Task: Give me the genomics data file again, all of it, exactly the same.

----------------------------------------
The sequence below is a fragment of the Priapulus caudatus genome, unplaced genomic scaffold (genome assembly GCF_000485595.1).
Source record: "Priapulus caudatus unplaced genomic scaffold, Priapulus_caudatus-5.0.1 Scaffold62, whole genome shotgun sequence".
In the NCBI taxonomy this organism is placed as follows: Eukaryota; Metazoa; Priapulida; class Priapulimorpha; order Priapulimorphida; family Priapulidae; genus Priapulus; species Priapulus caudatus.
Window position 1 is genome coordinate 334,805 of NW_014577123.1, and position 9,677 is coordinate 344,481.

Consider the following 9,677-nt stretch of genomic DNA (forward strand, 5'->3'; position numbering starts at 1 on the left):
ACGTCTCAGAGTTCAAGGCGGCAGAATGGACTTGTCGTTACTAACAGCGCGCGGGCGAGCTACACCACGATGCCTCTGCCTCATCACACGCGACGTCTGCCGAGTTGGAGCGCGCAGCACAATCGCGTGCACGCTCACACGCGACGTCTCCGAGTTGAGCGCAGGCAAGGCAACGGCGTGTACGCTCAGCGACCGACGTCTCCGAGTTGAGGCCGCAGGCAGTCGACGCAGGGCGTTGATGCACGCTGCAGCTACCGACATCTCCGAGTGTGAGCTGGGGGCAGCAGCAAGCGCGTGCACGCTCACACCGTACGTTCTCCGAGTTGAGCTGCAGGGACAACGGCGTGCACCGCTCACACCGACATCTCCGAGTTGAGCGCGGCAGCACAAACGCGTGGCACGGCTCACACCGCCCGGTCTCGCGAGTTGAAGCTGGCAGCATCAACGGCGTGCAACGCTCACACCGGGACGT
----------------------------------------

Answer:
The sequence below is a fragment of the Priapulus caudatus genome, unplaced genomic scaffold (genome assembly GCF_000485595.1).
Source record: "Priapulus caudatus unplaced genomic scaffold, Priapulus_caudatus-5.0.1 Scaffold62, whole genome shotgun sequence".
In the NCBI taxonomy this organism is placed as follows: Eukaryota; Metazoa; Priapulida; class Priapulimorpha; order Priapulimorphida; family Priapulidae; genus Priapulus; species Priapulus caudatus.
Window position 1 is genome coordinate 334,805 of NW_014577123.1, and position 9,677 is coordinate 344,481.

Consider the following 9,677-nt stretch of genomic DNA (forward strand, 5'->3'; position numbering starts at 1 on the left):
ACGTCTCAGAGTTCAAGGCGGCAGAATGGACTTGTCGTTACTAACAGCGCGCGGGCGAGCTACACCACGATGCCTCTGCCTCATCACACGCGACGTCTGCCGAGTTGGAGCGCGCAGCACAATCGCGTGCACGCTCACACGCGACGTCTCCGAGTTGAGCGCAGGCAAGGCAACGGCGTGTACGCTCAGCGACCGACGTCTCCGAGTTGAGGCCGCAGGCAGTCGACGCAGGGCGTTGATGCACGCTGCAGCTACCGACATCTCCGAGTGTGAGCTGGGGGCAGCAGCAAGCGCGTGCACGCTCACACCGTACGTTCTCCGAGTTGAGCTGCAGGGACAACGGCGTGCACCGCTCACACCGACATCTCCGAGTTGAGCGCGGCAGCACAAACGCGTGGCACGGCTCACACCGCCCGGTCTCGCGAGTTGAAGCTGGCAGCATCAACGGCGTGCAACGCTCACACCGGGACGT